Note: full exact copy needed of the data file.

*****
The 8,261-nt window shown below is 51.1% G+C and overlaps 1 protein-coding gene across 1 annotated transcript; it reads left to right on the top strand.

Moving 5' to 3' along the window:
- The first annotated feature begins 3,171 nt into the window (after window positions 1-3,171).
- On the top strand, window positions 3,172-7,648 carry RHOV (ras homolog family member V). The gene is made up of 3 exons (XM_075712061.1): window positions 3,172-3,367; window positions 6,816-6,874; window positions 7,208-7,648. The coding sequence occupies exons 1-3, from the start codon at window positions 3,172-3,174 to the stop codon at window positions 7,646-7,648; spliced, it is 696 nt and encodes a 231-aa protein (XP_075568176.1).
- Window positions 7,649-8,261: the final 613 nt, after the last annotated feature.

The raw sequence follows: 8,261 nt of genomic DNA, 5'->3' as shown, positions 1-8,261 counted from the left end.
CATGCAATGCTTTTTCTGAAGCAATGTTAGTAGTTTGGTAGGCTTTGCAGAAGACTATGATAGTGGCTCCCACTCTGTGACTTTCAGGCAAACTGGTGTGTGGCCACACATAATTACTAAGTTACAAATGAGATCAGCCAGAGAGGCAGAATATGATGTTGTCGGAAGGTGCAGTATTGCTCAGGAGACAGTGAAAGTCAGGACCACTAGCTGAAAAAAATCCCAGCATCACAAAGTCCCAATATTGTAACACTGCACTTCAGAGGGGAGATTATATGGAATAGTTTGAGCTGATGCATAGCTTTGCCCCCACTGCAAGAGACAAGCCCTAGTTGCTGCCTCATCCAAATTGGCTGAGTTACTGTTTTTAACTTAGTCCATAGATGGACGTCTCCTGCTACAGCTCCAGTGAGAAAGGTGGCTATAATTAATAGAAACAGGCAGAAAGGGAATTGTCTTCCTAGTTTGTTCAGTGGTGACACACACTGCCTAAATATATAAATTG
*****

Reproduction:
The 8,261-nt window shown below is 51.1% G+C and overlaps 1 protein-coding gene across 1 annotated transcript; it reads left to right on the top strand.

Moving 5' to 3' along the window:
- The first annotated feature begins 3,171 nt into the window (after window positions 1-3,171).
- On the top strand, window positions 3,172-7,648 carry RHOV (ras homolog family member V). The gene is made up of 3 exons (XM_075712061.1): window positions 3,172-3,367; window positions 6,816-6,874; window positions 7,208-7,648. The coding sequence occupies exons 1-3, from the start codon at window positions 3,172-3,174 to the stop codon at window positions 7,646-7,648; spliced, it is 696 nt and encodes a 231-aa protein (XP_075568176.1).
- Window positions 7,649-8,261: the final 613 nt, after the last annotated feature.

The raw sequence follows: 8,261 nt of genomic DNA, 5'->3' as shown, positions 1-8,261 counted from the left end.
CATGCAATGCTTTTTCTGAAGCAATGTTAGTAGTTTGGTAGGCTTTGCAGAAGACTATGATAGTGGCTCCCACTCTGTGACTTTCAGGCAAACTGGTGTGTGGCCACACATAATTACTAAGTTACAAATGAGATCAGCCAGAGAGGCAGAATATGATGTTGTCGGAAGGTGCAGTATTGCTCAGGAGACAGTGAAAGTCAGGACCACTAGCTGAAAAAAATCCCAGCATCACAAAGTCCCAATATTGTAACACTGCACTTCAGAGGGGAGATTATATGGAATAGTTTGAGCTGATGCATAGCTTTGCCCCCACTGCAAGAGACAAGCCCTAGTTGCTGCCTCATCCAAATTGGCTGAGTTACTGTTTTTAACTTAGTCCATAGATGGACGTCTCCTGCTACAGCTCCAGTGAGAAAGGTGGCTATAATTAATAGAAACAGGCAGAAAGGGAATTGTCTTCCTAGTTTGTTCAGTGGTGACACACACTGCCTAAATATATAAATTG